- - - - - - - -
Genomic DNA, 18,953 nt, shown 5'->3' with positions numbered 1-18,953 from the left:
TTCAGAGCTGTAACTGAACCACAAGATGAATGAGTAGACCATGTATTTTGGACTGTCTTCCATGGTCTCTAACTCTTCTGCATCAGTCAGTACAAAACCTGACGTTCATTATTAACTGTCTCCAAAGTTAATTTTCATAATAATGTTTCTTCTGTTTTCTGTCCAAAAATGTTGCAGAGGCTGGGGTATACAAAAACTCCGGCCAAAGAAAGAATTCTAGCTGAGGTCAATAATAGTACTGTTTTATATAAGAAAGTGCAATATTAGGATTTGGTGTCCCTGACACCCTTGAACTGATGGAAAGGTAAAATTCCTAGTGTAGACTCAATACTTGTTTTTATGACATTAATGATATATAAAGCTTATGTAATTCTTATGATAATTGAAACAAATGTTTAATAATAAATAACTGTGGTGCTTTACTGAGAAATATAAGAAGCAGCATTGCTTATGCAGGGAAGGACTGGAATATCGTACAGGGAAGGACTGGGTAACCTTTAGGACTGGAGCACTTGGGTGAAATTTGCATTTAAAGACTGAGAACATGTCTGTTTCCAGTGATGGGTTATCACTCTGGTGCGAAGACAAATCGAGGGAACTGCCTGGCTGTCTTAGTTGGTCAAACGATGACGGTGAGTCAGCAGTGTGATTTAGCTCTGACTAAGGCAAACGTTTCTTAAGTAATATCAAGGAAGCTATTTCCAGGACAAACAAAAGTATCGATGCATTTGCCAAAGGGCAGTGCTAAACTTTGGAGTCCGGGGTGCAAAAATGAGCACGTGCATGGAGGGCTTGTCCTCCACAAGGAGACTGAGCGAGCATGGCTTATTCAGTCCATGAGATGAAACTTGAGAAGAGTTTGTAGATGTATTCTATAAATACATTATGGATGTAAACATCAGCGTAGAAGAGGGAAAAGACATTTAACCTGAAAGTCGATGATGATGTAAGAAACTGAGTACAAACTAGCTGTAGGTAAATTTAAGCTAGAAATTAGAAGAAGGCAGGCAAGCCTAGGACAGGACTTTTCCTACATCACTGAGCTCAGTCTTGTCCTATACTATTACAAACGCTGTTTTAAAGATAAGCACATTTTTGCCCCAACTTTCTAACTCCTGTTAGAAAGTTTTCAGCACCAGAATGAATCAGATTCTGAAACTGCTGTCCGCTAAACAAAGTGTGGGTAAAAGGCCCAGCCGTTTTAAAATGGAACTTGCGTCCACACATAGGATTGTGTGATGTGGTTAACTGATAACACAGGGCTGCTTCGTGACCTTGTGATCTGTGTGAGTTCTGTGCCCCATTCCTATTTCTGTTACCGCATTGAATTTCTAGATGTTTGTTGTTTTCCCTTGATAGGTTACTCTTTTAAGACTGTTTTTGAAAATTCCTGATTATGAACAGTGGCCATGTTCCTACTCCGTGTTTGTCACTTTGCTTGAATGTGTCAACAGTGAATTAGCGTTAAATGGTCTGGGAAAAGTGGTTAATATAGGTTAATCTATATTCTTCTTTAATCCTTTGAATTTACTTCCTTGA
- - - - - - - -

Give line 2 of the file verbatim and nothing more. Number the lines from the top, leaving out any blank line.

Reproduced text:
TTCAGAGCTGTAACTGAACCACAAGATGAATGAGTAGACCATGTATTTTGGACTGTCTTCCATGGTCTCTAACTCTTCTGCATCAGTCAGTACAAAACCTGACGTTCATTATTAACTGTCTCCAAAGTTAATTTTCATAATAATGTTTCTTCTGTTTTCTGTCCAAAAATGTTGCAGAGGCTGGGGTATACAAAAACTCCGGCCAAAGAAAGAATTCTAGCTGAGGTCAATAATAGTACTGTTTTATATAAGAAAGTGCAATATTAGGATTTGGTGTCCCTGACACCCTTGAACTGATGGAAAGGTAAAATTCCTAGTGTAGACTCAATACTTGTTTTTATGACATTAATGATATATAAAGCTTATGTAATTCTTATGATAATTGAAACAAATGTTTAATAATAAATAACTGTGGTGCTTTACTGAGAAATATAAGAAGCAGCATTGCTTATGCAGGGAAGGACTGGAATATCGTACAGGGAAGGACTGGGTAACCTTTAGGACTGGAGCACTTGGGTGAAATTTGCATTTAAAGACTGAGAACATGTCTGTTTCCAGTGATGGGTTATCACTCTGGTGCGAAGACAAATCGAGGGAACTGCCTGGCTGTCTTAGTTGGTCAAACGATGACGGTGAGTCAGCAGTGTGATTTAGCTCTGACTAAGGCAAACGTTTCTTAAGTAATATCAAGGAAGCTATTTCCAGGACAAACAAAAGTATCGATGCATTTGCCAAAGGGCAGTGCTAAACTTTGGAGTCCGGGGTGCAAAAATGAGCACGTGCATGGAGGGCTTGTCCTCCACAAGGAGACTGAGCGAGCATGGCTTATTCAGTCCATGAGATGAAACTTGAGAAGAGTTTGTAGATGTATTCTATAAATACATTATGGATGTAAACATCAGCGTAGAAGAGGGAAAAGACATTTAACCTGAAAGTCGATGATGATGTAAGAAACTGAGTACAAACTAGCTGTAGGTAAATTTAAGCTAGAAATTAGAAGAAGGCAGGCAAGCCTAGGACAGGACTTTTCCTACATCACTGAGCTCAGTCTTGTCCTATACTATTACAAACGCTGTTTTAAAGATAAGCACATTTTTGCCCCAACTTTCTAACTCCTGTTAGAAAGTTTTCAGCACCAGAATGAATCAGATTCTGAAACTGCTGTCCGCTAAACAAAGTGTGGGTAAAAGGCCCAGCCGTTTTAAAATGGAACTTGCGTCCACACATAGGATTGTGTGATGTGGTTAACTGATAACACAGGGCTGCTTCGTGACCTTGTGATCTGTGTGAGTTCTGTGCCCCATTCCTATTTCTGTTACCGCATTGAATTTCTAGATGTTTGTTGTTTTCCCTTGATAGGTTACTCTTTTAAGACTGTTTTTGAAAATTCCTGATTATGAACAGTGGCCATGTTCCTACTCCGTGTTTGTCACTTTGCTTGAATGTGTCAACAGTGAATTAGCGTTAAATGGTCTGGGAAAAGTGGTTAATATAGGTTAATCTATATTCTTCTTTAATCCTTTGAATTTACTTCCTTGA